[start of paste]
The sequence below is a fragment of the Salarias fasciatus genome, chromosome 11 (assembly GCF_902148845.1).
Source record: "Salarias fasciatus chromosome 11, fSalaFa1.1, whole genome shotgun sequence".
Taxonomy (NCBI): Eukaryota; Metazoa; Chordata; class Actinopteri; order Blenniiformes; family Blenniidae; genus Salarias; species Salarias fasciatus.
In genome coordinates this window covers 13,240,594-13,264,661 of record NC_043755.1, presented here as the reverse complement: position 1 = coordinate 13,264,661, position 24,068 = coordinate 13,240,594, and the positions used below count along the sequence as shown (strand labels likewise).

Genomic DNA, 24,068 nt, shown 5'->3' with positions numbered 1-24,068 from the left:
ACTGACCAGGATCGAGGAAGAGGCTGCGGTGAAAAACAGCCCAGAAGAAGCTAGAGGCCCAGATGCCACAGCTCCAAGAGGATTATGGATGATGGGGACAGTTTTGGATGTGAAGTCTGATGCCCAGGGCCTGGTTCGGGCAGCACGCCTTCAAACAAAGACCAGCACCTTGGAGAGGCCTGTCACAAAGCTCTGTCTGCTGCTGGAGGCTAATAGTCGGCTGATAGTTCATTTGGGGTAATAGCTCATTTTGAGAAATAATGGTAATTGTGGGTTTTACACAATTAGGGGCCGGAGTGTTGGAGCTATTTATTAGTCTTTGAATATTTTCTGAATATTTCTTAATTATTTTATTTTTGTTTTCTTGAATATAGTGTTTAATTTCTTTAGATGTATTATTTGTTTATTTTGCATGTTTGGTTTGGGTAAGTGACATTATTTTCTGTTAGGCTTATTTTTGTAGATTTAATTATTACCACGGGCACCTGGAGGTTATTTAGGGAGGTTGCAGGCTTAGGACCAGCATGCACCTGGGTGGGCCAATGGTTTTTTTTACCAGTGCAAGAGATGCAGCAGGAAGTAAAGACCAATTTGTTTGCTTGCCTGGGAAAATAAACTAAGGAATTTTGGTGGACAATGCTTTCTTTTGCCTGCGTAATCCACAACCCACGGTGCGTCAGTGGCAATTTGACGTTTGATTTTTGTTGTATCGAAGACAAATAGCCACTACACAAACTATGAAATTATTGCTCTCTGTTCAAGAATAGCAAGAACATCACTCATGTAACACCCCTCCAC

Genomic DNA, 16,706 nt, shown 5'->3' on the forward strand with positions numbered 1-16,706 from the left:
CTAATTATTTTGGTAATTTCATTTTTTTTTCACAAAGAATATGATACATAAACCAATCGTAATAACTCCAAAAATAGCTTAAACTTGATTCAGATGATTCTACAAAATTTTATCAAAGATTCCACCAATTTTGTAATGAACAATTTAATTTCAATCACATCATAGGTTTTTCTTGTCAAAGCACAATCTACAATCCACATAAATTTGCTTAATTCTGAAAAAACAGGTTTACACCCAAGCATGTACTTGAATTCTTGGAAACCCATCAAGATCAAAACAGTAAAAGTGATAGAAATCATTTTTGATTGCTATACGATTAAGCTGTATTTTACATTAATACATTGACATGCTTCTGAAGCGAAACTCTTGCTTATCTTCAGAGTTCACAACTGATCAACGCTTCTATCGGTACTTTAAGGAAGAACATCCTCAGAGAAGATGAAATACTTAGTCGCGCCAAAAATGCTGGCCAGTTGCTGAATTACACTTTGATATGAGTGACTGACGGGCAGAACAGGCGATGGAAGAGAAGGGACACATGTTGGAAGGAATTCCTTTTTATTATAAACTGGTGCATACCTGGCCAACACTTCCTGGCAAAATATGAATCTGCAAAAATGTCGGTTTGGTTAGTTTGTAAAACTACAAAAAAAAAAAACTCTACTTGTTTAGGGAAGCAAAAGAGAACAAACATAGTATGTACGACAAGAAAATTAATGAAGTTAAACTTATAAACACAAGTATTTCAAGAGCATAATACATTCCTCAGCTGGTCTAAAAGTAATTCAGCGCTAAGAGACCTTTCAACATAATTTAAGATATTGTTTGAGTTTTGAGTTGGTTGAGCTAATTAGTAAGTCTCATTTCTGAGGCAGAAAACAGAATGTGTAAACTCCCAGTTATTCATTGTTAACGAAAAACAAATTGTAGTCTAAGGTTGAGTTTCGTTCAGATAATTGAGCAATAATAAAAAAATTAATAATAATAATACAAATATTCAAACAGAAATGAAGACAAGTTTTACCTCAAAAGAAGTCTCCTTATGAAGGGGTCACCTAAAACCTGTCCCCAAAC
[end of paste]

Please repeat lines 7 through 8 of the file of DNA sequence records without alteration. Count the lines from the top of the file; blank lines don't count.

Genomic DNA, 16,706 nt, shown 5'->3' on the forward strand with positions numbered 1-16,706 from the left:
CTAATTATTTTGGTAATTTCATTTTTTTTTCACAAAGAATATGATACATAAACCAATCGTAATAACTCCAAAAATAGCTTAAACTTGATTCAGATGATTCTACAAAATTTTATCAAAGATTCCACCAATTTTGTAATGAACAATTTAATTTCAATCACATCATAGGTTTTTCTTGTCAAAGCACAATCTACAATCCACATAAATTTGCTTAATTCTGAAAAAACAGGTTTACACCCAAGCATGTACTTGAATTCTTGGAAACCCATCAAGATCAAAACAGTAAAAGTGATAGAAATCATTTTTGATTGCTATACGATTAAGCTGTATTTTACATTAATACATTGACATGCTTCTGAAGCGAAACTCTTGCTTATCTTCAGAGTTCACAACTGATCAACGCTTCTATCGGTACTTTAAGGAAGAACATCCTCAGAGAAGATGAAATACTTAGTCGCGCCAAAAATGCTGGCCAGTTGCTGAATTACACTTTGATATGAGTGACTGACGGGCAGAACAGGCGATGGAAGAGAAGGGACACATGTTGGAAGGAATTCCTTTTTATTATAAACTGGTGCATACCTGGCCAACACTTCCTGGCAAAATATGAATCTGCAAAAATGTCGGTTTGGTTAGTTTGTAAAACTACAAAAAAAAAAAACTCTACTTGTTTAGGGAAGCAAAAGAGAACAAACATAGTATGTACGACAAGAAAATTAATGAAGTTAAACTTATAAACACAAGTATTTCAAGAGCATAATACATTCCTCAGCTGGTCTAAAAGTAATTCAGCGCTAAGAGACCTTTCAACATAATTTAAGATATTGTTTGAGTTTTGAGTTGGTTGAGCTAATTAGTAAGTCTCATTTCTGAGGCAGAAAACAGAATGTGTAAACTCCCAGTTATTCATTGTTAACGAAAAACAAATTGTAGTCTAAGGTTGAGTTTCGTTCAGATAATTGAGCAATAATAAAAAAATTAATAATAATAATACAAATATTCAAACAGAAATGAAGACAAGTTTTACCTCAAAAGAAGTCTCCTTATGAAGGGGTCACCTAAAACCTGTCCCCAAAC